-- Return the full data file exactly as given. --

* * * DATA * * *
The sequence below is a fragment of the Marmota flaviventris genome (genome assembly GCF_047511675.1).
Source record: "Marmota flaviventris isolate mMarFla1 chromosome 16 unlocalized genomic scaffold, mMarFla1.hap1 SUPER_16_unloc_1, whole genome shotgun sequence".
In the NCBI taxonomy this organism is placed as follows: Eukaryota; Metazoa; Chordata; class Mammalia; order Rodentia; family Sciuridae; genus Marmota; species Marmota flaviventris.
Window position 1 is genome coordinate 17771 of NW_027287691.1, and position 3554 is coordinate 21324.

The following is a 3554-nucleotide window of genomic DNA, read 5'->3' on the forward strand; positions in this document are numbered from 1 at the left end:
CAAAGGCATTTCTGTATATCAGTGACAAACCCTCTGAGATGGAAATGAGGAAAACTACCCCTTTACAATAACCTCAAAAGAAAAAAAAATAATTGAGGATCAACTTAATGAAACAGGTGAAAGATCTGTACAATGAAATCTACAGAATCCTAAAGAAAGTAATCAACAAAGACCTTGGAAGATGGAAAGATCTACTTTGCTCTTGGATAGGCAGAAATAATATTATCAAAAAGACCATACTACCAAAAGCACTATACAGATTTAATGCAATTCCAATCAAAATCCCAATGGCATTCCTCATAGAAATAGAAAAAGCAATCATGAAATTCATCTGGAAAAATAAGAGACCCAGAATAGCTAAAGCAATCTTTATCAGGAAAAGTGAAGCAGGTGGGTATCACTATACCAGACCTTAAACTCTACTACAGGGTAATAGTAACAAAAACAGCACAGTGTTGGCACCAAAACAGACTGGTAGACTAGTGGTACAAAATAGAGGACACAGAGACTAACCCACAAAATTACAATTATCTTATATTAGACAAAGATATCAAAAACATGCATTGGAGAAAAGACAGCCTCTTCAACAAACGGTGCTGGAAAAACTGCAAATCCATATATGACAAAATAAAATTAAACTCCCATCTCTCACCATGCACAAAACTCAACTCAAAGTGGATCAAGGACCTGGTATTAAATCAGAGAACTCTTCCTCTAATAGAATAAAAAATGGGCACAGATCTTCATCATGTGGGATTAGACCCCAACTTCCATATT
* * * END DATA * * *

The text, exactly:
The sequence below is a fragment of the Marmota flaviventris genome (genome assembly GCF_047511675.1).
Source record: "Marmota flaviventris isolate mMarFla1 chromosome 16 unlocalized genomic scaffold, mMarFla1.hap1 SUPER_16_unloc_1, whole genome shotgun sequence".
In the NCBI taxonomy this organism is placed as follows: Eukaryota; Metazoa; Chordata; class Mammalia; order Rodentia; family Sciuridae; genus Marmota; species Marmota flaviventris.
Window position 1 is genome coordinate 17771 of NW_027287691.1, and position 3554 is coordinate 21324.

The following is a 3554-nucleotide window of genomic DNA, read 5'->3' on the forward strand; positions in this document are numbered from 1 at the left end:
CAAAGGCATTTCTGTATATCAGTGACAAACCCTCTGAGATGGAAATGAGGAAAACTACCCCTTTACAATAACCTCAAAAGAAAAAAAAATAATTGAGGATCAACTTAATGAAACAGGTGAAAGATCTGTACAATGAAATCTACAGAATCCTAAAGAAAGTAATCAACAAAGACCTTGGAAGATGGAAAGATCTACTTTGCTCTTGGATAGGCAGAAATAATATTATCAAAAAGACCATACTACCAAAAGCACTATACAGATTTAATGCAATTCCAATCAAAATCCCAATGGCATTCCTCATAGAAATAGAAAAAGCAATCATGAAATTCATCTGGAAAAATAAGAGACCCAGAATAGCTAAAGCAATCTTTATCAGGAAAAGTGAAGCAGGTGGGTATCACTATACCAGACCTTAAACTCTACTACAGGGTAATAGTAACAAAAACAGCACAGTGTTGGCACCAAAACAGACTGGTAGACTAGTGGTACAAAATAGAGGACACAGAGACTAACCCACAAAATTACAATTATCTTATATTAGACAAAGATATCAAAAACATGCATTGGAGAAAAGACAGCCTCTTCAACAAACGGTGCTGGAAAAACTGCAAATCCATATATGACAAAATAAAATTAAACTCCCATCTCTCACCATGCACAAAACTCAACTCAAAGTGGATCAAGGACCTGGTATTAAATCAGAGAACTCTTCCTCTAATAGAATAAAAAATGGGCACAGATCTTCATCATGTGGGATTAGACCCCAACTTCCATATT